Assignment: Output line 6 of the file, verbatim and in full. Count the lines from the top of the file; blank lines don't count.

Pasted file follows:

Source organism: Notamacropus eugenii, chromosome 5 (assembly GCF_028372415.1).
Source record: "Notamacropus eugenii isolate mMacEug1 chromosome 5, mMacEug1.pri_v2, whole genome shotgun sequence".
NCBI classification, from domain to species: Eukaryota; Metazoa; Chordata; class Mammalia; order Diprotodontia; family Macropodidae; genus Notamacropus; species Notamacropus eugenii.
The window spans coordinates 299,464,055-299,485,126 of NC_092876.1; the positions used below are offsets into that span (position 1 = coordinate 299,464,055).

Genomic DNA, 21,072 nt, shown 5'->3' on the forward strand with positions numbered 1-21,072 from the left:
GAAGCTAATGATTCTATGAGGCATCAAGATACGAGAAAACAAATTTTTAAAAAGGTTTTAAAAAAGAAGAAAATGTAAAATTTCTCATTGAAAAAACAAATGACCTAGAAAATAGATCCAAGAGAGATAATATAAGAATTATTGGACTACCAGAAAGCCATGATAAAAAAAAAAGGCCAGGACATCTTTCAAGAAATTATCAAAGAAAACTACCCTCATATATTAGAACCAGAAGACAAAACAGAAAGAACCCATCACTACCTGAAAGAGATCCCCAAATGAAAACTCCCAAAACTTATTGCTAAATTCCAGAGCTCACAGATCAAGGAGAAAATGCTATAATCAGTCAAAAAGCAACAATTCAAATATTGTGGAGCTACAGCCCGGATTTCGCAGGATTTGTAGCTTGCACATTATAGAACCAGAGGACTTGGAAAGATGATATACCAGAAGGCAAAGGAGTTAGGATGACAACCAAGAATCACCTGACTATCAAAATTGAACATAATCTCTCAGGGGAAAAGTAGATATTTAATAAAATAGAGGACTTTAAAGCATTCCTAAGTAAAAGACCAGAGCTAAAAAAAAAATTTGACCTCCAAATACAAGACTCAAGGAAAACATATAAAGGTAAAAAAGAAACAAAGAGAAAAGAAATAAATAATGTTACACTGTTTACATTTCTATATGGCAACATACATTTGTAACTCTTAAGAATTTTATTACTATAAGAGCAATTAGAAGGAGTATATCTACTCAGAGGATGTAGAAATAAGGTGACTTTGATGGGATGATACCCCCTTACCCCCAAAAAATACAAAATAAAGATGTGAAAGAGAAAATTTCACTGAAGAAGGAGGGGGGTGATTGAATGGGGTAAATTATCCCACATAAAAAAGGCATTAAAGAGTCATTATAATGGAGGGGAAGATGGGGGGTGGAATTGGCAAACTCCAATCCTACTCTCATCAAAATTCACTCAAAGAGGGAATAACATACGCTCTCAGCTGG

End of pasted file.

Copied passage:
GAAGCTAATGATTCTATGAGGCATCAAGATACGAGAAAACAAATTTTTAAAAAGGTTTTAAAAAAGAAGAAAATGTAAAATTTCTCATTGAAAAAACAAATGACCTAGAAAATAGATCCAAGAGAGATAATATAAGAATTATTGGACTACCAGAAAGCCATGATAAAAAAAAAAGGCCAGGACATCTTTCAAGAAATTATCAAAGAAAACTACCCTCATATATTAGAACCAGAAGACAAAACAGAAAGAACCCATCACTACCTGAAAGAGATCCCCAAATGAAAACTCCCAAAACTTATTGCTAAATTCCAGAGCTCACAGATCAAGGAGAAAATGCTATAATCAGTCAAAAAGCAACAATTCAAATATTGTGGAGCTACAGCCCGGATTTCGCAGGATTTGTAGCTTGCACATTATAGAACCAGAGGACTTGGAAAGATGATATACCAGAAGGCAAAGGAGTTAGGATGACAACCAAGAATCACCTGACTATCAAAATTGAACATAATCTCTCAGGGGAAAAGTAGATATTTAATAAAATAGAGGACTTTAAAGCATTCCTAAGTAAAAGACCAGAGCTAAAAAAAAAATTTGACCTCCAAATACAAGACTCAAGGAAAACATATAAAGGTAAAAAAGAAACAAAGAGAAAAGAAATAAATAATGTTACACTGTTTACATTTCTATATGGCAACATACATTTGTAACTCTTAAGAATTTTATTACTATAAGAGCAATTAGAAGGAGTATATCTACTCAGAGGATGTAGAAATAAGGTGACTTTGATGGGATGATACCCCCTTACCCCCAAAAAATACAAAATAAAGATGTGAAAGAGAAAATTTCACTGAAGAAGGAGGGGGGTGATTGAATGGGGTAAATTATCCCACATAAAAAAGGCATTAAAGAGTCATTATAATGGAGGGGAAGATGGGGGGTGGAATTGGCAAACTCCAATCCTACTCTCATCAAAATTCACTCAAAGAGGGAATAACATACGCTCTCAGCTGG